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ASU Electronic Theses and Dissertations


This collection includes most of the ASU Theses and Dissertations from 2011 to present. ASU Theses and Dissertations are available in downloadable PDF format; however, a small percentage of items are under embargo. Information about the dissertations/theses includes degree information, committee members, an abstract, supporting data or media.

In addition to the electronic theses found in the ASU Digital Repository, ASU Theses and Dissertations can be found in the ASU Library Catalog.

Dissertations and Theses granted by Arizona State University are archived and made available through a joint effort of the ASU Graduate College and the ASU Libraries. For more information or questions about this collection contact or visit the Digital Repository ETD Library Guide or contact the ASU Graduate College at gradformat@asu.edu.


Longitudinal data from European-American (EA) and Mexican-American (MA) families (n = 179 mothers, fathers, and youth; 41% MA) was used to test a bio-psycho-cultural model of the effect of non-responsive parenting on externalizing problems in young adult offspring through the effect on the stress response system. Parenting behavior (acceptance, rejection, harsh discipline) was assessed when children were in late childhood (12-13 years), cortisol samples were collected during late adolescence (18-19 years), and externalizing problems were measured in young adulthood (21-22 years). Latent profile analyses were used to examine patterns of parenting behavior in EA and MA families. A path analysis …

Contributors
Mahrer, Nicole Eva, Luecken, Linda, Wolchik, Sharlene, et al.
Created Date
2015

In the last decade, the number of people who own a mobile phone or portable electronic communication device has grown exponentially. Recent advances in smartphone technology have enabled mobile devices to provide applications (“mHealth apps”) to support delivering interventions, tracking health treatments, or involving a healthcare team into the treatment process and symptom monitoring. Although the popularity of mHealth apps is increasing, few lessons have been shared regarding user experience design and evaluation for such innovations as they relate to clinical outcomes. Studies assessing usability for mobile apps primarily rely on survey instruments. Though surveys are effective in determining user …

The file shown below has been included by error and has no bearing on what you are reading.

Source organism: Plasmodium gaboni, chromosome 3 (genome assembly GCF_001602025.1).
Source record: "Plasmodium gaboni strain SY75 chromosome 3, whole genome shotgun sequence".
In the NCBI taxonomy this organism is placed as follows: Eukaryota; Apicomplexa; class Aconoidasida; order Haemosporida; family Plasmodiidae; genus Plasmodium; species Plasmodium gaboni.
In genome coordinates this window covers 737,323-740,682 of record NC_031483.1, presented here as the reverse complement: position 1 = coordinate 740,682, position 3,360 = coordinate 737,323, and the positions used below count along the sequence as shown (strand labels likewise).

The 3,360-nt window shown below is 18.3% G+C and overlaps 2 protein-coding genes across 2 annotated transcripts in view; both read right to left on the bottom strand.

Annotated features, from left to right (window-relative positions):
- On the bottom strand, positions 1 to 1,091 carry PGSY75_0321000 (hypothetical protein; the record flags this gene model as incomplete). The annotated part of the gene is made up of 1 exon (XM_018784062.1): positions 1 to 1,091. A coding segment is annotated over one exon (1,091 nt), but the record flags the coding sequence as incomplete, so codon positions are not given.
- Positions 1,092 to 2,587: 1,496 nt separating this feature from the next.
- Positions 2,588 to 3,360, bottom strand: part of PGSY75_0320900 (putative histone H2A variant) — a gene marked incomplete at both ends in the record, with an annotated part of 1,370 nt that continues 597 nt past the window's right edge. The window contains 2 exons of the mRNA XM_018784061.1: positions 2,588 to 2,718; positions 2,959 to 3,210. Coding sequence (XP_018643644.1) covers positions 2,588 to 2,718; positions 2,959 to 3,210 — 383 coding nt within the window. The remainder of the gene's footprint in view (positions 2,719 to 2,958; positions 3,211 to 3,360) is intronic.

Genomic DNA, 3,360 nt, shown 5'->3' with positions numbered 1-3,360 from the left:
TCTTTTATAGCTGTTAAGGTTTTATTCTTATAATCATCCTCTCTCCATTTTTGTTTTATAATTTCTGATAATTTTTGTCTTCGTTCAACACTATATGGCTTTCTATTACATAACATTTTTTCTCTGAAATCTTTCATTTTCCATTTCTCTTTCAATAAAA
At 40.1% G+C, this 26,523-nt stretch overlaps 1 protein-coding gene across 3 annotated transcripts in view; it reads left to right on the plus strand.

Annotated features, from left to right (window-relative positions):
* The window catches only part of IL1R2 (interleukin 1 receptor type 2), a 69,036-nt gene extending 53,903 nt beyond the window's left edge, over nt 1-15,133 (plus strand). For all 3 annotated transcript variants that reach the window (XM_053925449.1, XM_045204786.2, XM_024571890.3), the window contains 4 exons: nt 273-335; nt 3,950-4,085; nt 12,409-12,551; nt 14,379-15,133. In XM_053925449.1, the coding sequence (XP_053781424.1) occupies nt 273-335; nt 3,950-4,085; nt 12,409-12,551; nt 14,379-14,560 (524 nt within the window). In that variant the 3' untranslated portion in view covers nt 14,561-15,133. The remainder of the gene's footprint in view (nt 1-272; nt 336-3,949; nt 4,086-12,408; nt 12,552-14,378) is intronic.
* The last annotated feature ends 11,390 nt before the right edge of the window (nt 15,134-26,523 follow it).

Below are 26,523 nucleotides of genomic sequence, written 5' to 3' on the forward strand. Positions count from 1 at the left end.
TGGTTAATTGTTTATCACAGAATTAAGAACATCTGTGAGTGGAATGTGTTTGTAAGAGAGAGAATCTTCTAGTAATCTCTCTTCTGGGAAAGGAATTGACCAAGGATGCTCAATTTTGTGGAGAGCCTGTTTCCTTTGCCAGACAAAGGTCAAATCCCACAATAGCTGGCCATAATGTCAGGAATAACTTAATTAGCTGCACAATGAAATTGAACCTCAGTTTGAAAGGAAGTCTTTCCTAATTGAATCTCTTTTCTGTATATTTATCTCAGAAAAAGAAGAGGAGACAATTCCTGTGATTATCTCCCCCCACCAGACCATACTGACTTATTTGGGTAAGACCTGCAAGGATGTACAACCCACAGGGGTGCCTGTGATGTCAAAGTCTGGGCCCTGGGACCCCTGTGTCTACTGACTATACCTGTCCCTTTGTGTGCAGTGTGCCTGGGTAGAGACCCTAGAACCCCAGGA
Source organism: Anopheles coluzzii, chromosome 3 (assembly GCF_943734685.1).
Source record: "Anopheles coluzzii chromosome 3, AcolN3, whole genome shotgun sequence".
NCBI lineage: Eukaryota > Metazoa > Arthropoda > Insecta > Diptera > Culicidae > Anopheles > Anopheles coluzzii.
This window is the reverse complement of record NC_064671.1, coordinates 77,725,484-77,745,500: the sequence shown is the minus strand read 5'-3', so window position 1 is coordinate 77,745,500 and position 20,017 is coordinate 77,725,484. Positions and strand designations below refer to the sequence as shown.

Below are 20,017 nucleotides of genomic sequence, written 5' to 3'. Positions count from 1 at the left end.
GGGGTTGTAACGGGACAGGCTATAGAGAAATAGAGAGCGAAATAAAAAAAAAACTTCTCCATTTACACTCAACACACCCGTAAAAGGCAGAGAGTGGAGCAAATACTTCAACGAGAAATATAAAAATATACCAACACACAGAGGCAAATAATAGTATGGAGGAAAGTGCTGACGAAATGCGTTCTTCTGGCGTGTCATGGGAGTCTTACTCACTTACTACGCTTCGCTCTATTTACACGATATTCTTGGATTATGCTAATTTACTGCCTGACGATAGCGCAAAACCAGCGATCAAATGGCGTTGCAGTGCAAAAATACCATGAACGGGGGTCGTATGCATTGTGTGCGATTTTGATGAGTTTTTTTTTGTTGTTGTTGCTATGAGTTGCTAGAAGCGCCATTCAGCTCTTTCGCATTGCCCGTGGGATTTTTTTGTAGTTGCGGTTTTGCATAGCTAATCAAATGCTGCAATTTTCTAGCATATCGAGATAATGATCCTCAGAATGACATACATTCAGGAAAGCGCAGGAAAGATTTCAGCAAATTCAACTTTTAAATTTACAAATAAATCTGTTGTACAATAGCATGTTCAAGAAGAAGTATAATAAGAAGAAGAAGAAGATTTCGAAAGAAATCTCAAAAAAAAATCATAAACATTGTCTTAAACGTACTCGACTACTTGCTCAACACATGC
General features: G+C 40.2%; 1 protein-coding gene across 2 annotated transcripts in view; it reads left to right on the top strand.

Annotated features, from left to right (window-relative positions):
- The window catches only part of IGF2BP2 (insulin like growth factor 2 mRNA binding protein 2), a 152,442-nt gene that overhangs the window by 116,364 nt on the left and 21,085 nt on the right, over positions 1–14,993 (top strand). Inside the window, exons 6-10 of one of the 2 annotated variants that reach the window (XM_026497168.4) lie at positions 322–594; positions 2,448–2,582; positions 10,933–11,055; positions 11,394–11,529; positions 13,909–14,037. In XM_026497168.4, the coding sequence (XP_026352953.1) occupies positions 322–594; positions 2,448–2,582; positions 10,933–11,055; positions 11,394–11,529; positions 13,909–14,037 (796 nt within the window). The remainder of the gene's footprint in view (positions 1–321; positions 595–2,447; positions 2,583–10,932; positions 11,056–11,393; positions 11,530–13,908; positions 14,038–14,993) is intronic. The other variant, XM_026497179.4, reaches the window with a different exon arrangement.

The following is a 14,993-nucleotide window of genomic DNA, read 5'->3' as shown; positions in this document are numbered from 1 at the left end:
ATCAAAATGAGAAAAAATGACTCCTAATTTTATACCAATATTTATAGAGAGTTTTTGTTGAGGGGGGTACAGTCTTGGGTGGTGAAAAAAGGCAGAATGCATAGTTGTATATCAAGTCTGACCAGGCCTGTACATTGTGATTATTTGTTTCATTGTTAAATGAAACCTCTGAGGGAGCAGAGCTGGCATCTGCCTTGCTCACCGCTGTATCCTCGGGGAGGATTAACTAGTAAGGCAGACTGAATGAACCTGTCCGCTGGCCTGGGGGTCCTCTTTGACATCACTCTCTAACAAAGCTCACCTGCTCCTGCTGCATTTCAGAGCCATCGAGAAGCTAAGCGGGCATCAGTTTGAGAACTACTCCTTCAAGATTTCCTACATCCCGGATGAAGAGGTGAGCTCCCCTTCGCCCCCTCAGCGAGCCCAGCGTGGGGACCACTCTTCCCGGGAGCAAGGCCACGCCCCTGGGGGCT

Contributors
Patwardhan, Mandar, Gary, Kevin A, Pina, Armando, et al.
Created Date
2016

The purpose of this study was to examine if certain child demographics and risk modifiers of the child (i.e., anxiety sensitivity, depressive symptoms, anxiety control, and social competence) predict program response to a Child Anxiety Indicated Prevention and Early Intervention protocol (Pina, Zerr, Villalta, & Gonzales, 2012). This anxiety protocol focused on cognitive behavioral techniques (e.g., systematic and gradual exposure) that used culturally responsive implementation strategies (Pina, Villalta, & Zerr, 2009). The current study aims to investigate specific predictors of program response to this anxiety protocol. First, it was of interest to determine if child demographics and risk modifiers of …

Contributors
Wynne, Henry Arness, Pina, Armando, Luthar, Suniya, et al.
Created Date
2017

Anxiety is one of the most common psychiatric disorders among children yet characterized by lower use of mental health services. Preventive efforts have demonstrated promise in the ability to reduce anxiety symptoms. However, as evidence-based interventions move into real-world settings, there is a need to systematically examine potential implementation factors that may affect program outcomes. The current study investigates the relations between different aspects of implementation and their effect on outcomes of a school-based preventive intervention targeting anxiety symptoms. Specifically, the study examines: (1) the measurement of quality of delivery, (2) specific relations among implementation components, (3) relations between these …

Contributors
Chiapa, Amanda, Pina, Armando, Dishion, Thomas, et al.
Created Date
2017

Mobile health (mHealth) applications (apps) hold tremendous potential for addressing chronic health conditions. Smartphones are now the most popular form of computing, and the ubiquitous “always with us, always on” nature of mobile technology makes them amenable to interventions aimed and managing chronic disease. Several challenges exist, however, such as the difficulty in determining mHealth effects due to the rapidly changing nature of the technology and the challenges presented to existing methods of evaluation, and the ability to ensure end users consistently use the technology in order to achieve the desired effects. The latter challenge is in adherence, defined as …

Contributors
Singal, Vishakha, Gary, Kevin, Pina, Armando, et al.
Created Date
2019